0FDIC Issues Proposed Rule to Implement Unlimited Deposit Insurance Coverage on Noninterest-Bearing Transaction Accounts
The FDIC Board of Directors issued a proposed rule (the “Proposed Rule”) to implement Section 343 of the Dodd-Frank Wall Street Reform and Consumer Protection Act (the “Act”) that provides temporary unlimited deposit insurance coverage for noninterest-bearing transaction accounts. The separate coverage for noninterest-bearing transaction accounts becomes effective on December 31, 2010, and terminates on December 31, 2012. The Proposed Rule also serves as formal notice that the FDIC will not be extending the Transaction Account Guarantee Program (“TAGP”) beyond its scheduled expiration date of December 31, 2010. Comments are due on the Proposed Rule by October 15, 2010. The FDIC noted that the shorter than usual comment period is necessary to give insured depository institutions adequate time to implement the notice and disclosure requirements set forth in the proposed rule by December 31, 2010.
Unlike the TAGP, the temporary deposit coverage for noninterest bearing transaction accounts under the Act will apply at all FDIC-insured institutions and will cover only transaction accounts that do not pay interest. Accordingly, beginning January 1, 2011, low‑interest NOW accounts and Interest on Lawyer Trust Accounts (“IOLTAs”) currently covered under the TAGP will no longer be eligible for an unlimited deposit insurance.
The Proposed Rule sets forth notice and disclosure requirements for insured depository institutions that are designed to ensure that depositors are aware of and understand the types of accounts that will be covered by the temporary deposit insurance for noninterest bearing transaction accounts. Insured depository institutions will be required to post a notice in their main office, each branch and, if applicable, on their website; notifying customers currently covered by the TAGP that, beginning January 1, 2011, low-interest checking accounts and IOLTAs no longer will be eligible for unlimited guarantee; and notifying customers individually of any action they take that will affect the deposit insurance coverage of funds held in noninterest-bearing transaction accounts.
0OCC Issues Guidance Concerning Self-Deposit of Fiduciary Funds
The OCC issued a bulletin (the “Bulletin”, OCC 2010-37) providing guidance to national banks regarding the placement of funds, for which the national bank is a fiduciary, on deposit with the national bank or one of its affiliates. These deposits, referred to as “self‑deposits,” include, among other deposits, short-term investment pools consisting of own‑bank deposits, omnibus cash or other processing accounts, money market deposit accounts and certificates of deposit.
The OCC states that there are two main types of self-deposited fiduciary funds: (i) self‑deposits of fiduciary funds that are awaiting investment or distribution; and (ii) self‑deposits that extend beyond one year as long term investments of the fiduciary funds. The OCC’s main supervisory concern with self-deposits of fiduciary funds is to ensure that the national bank fulfills its fiduciary duty to provide its undivided loyalty and care to the beneficiaries of such fiduciary accounts. The Bulletin notes that self-deposit of fiduciary funds can serve as a windfall for a national bank by providing the bank with stable funding, low cost deposits, and increased liquidity; therefore, the OCC wants to make certain that the bank’s interests do not conflict with those of a holder of a fiduciary account or its beneficiaries.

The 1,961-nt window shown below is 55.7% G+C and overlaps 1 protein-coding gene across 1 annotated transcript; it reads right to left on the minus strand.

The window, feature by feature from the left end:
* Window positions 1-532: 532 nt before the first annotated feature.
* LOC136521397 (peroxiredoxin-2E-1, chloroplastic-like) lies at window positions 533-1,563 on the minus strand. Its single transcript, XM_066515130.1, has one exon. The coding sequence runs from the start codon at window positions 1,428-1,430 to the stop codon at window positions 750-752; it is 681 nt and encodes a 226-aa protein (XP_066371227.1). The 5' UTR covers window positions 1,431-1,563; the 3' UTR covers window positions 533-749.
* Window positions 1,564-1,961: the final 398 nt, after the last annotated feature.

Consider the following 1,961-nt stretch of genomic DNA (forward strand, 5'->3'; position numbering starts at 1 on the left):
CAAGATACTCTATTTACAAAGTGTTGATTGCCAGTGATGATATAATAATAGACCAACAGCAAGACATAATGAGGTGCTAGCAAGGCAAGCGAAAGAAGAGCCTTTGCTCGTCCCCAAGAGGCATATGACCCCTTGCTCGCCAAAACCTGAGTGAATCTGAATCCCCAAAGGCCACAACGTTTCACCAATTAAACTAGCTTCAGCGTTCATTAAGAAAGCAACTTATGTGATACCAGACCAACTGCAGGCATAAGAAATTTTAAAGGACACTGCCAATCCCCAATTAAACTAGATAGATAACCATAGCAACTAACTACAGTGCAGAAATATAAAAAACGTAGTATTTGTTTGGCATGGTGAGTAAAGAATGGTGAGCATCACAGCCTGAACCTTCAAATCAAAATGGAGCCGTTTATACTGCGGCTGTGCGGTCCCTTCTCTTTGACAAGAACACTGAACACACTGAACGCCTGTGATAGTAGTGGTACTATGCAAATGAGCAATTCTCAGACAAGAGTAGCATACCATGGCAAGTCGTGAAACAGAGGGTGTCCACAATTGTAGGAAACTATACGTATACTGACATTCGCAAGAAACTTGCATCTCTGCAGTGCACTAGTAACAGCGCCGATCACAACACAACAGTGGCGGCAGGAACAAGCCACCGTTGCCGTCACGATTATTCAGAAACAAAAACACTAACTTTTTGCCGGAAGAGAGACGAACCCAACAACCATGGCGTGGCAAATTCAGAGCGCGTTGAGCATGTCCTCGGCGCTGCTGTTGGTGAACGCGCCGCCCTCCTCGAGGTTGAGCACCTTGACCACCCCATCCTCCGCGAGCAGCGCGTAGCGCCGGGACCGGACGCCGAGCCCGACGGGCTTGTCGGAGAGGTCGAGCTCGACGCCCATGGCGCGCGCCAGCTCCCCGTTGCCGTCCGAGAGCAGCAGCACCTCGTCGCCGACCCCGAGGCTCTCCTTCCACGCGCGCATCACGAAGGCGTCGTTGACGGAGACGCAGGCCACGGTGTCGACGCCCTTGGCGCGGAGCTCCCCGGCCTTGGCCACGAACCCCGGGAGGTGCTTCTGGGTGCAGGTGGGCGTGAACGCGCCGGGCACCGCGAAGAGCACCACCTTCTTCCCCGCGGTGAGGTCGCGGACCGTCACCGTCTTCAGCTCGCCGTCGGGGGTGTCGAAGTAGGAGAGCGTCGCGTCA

Self-Deposits Awaiting Investment or Distribution
Under 12 CFR 9.10(b) and (c), self-deposits for fiduciary funds that are awaiting investment or distribution with a bank or an affiliated FDIC-insured depository institution are permitted, unless prohibited by applicable law. Furthermore, a bank is required to set aside collateral to secure fiduciary funds to the extent the deposit exceeds FDIC insurance limits. To determine the collateral requirements, a national bank must have procedures in place to identify all self-deposits of fiduciary funds awaiting investment or distribution and the applicable FDIC insurance coverage for these funds. The collateral for such funds must be appropriate, not only when pledged, but also at all times while it is pledged. The OCC wants the collateral valued frequently to ensure it is not impaired and that it meets or exceeds the bank’s pledge requirements. National banks are not required to obtain a maximum rate of return for fiduciary funds awaiting investment or distribution, however, a bank must ensure that interest rates paid on such self-deposits are consistent with applicable law and with the national bank’s fiduciary duty to the account and its beneficiaries.